Conceptually, gastric acid secretion, gastroesophageal reflux, development of CLE and BE (± LGD, HGD) are not the cause of the disease, they represent manifestations of the cause. The cause of GERD and BE is the dysfunction of the LES and its geometrical distortion within the diaphragmatic hiatus (7). PPI therapy only alters the pH of the reflux, but it does not reduce the reflux per se, PPI therapy does not restore the dysfunction of the LES and PPI therapy does not repair the distorted geometry of the lower esophagus within the widened diaphragmatic hiatus (hiatal hernia) (1,5,7,18,19). Therefore, anti-reflux surgery and hiatal repair should be considered for the elimination of both acid and non-acidic reflux in GERD symptom positive individuals (18,19) (Figure 5). Efficacy of anti-reflux surgery for asymptomatic BE ± dysplasia for the prevention of cancer development awaits further proof. However, recent evidence indicates that effective anti-reflux surgery (+ hiatal repair) may be more effective for cancer prevention, when compared to medical (PPI) therapy (1,8,20). Therefore, esophageal function tests (high resolution impedance manometry; pH impedance reflux monitoring) are recommended prior to anti-reflux surgery to assess esophageal function and to exclude motility disorders (achalasia, esophageal spasm, jackhammer esophagus) (21-25). This allows perfect tailoring of the surgical therapy.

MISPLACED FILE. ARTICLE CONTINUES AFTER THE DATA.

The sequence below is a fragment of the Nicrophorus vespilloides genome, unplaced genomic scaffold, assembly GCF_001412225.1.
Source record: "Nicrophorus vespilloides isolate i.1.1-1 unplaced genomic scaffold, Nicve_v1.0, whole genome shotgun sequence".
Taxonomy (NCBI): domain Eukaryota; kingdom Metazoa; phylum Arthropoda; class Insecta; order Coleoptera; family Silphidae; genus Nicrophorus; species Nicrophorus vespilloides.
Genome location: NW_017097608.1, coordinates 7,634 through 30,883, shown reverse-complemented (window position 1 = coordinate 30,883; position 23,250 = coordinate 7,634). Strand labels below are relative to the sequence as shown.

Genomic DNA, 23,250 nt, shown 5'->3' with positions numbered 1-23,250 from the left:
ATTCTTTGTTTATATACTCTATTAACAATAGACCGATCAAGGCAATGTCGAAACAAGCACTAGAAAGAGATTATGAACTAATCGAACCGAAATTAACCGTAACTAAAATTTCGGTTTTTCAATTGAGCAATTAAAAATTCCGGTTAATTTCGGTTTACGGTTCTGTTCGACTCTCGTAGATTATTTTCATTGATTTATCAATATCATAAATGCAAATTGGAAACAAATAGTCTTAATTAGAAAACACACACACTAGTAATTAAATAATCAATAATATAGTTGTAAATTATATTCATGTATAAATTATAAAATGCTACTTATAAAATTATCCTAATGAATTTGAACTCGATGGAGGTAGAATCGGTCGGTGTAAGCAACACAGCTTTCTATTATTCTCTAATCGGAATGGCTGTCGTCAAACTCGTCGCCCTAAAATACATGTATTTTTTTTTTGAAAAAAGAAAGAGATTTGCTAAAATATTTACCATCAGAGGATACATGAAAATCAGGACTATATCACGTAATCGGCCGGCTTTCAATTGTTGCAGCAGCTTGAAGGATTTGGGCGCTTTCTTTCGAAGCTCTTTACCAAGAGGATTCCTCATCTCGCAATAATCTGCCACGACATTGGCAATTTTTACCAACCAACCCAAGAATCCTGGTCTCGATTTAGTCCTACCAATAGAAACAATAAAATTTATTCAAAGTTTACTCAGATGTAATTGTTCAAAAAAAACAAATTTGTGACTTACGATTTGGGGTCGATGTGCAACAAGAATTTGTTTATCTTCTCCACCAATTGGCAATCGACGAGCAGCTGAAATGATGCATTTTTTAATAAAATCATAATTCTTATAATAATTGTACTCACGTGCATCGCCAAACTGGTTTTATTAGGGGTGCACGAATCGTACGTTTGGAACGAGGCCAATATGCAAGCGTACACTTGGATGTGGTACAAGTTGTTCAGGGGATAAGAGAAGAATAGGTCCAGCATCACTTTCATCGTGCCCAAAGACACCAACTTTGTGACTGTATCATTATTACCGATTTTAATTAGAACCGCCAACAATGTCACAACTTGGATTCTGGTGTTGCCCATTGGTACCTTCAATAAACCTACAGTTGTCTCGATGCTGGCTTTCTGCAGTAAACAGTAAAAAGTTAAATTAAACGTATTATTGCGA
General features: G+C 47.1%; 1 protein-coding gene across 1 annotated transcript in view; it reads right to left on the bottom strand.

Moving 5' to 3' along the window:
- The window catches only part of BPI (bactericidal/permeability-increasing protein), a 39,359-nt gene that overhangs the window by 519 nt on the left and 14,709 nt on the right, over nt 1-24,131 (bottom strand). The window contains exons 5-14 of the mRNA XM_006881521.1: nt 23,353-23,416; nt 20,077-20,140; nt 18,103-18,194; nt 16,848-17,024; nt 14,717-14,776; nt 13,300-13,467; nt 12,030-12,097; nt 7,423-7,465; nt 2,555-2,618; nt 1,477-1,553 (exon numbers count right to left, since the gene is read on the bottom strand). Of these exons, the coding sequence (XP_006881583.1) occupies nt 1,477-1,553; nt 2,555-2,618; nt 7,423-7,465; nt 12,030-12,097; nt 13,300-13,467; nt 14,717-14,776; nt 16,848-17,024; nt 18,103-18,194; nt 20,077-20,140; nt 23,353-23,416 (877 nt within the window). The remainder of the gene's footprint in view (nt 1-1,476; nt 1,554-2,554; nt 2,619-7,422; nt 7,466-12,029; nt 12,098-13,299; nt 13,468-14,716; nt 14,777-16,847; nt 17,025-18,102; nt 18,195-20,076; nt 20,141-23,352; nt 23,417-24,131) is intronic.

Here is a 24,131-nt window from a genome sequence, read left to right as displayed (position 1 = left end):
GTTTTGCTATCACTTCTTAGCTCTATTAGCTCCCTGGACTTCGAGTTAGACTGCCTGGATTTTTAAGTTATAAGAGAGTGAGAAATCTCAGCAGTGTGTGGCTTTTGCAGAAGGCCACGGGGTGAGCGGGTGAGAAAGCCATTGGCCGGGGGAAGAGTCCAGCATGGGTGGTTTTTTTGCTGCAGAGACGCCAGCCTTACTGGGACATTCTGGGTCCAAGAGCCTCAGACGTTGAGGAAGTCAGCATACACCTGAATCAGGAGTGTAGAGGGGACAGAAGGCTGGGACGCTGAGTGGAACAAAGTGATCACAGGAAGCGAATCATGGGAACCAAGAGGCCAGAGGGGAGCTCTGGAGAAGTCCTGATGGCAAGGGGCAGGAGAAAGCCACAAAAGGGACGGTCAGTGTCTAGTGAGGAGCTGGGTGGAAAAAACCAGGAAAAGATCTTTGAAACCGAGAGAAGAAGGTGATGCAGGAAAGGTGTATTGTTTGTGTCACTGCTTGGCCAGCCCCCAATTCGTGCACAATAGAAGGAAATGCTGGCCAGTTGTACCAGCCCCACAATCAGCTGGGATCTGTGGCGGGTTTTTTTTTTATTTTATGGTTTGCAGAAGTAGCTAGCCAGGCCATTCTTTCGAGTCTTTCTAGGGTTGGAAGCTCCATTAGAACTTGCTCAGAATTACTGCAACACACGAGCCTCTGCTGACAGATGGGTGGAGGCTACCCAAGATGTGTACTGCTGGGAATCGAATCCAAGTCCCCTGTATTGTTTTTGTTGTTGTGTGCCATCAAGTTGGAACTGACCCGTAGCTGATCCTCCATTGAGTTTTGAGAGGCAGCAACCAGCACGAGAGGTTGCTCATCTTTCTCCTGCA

Figure 5 Antegrade (A,B) and retrograde (C,D) endoscopic image towards the esophagogastric junction 2 months before (A,C) and 6 months after Nissen fundoplication (B,D) for the treatment of symptomatic gastroesophageal reflux disease. Adequate geometry of the neo-esophagogastric junction valve parallels with complete symptom relief off proton pump inhibitor therapy (B,D).

Following endoscopic therapies follow-up endoscopies are scheduled 3, 3 and 6 months after the treatment of HGD, LGD and non-dysplastic BE, respectively (1,26,27). BE negative CLE should be followed in 12 months’ intervals (1). BE positive CLE should undergo repeat endoscopic treatment (RFA ± EMR) until complete clearance (1). Complications after RFA include stenosis (4%), bleeding and perforation (<1.0%) (1). The probability for the development of a post RFA ± EMR complication positively associates with advanced disease (presence of dysplasia, esophagitis, hiatal hernia, duration of GERD) (27,28).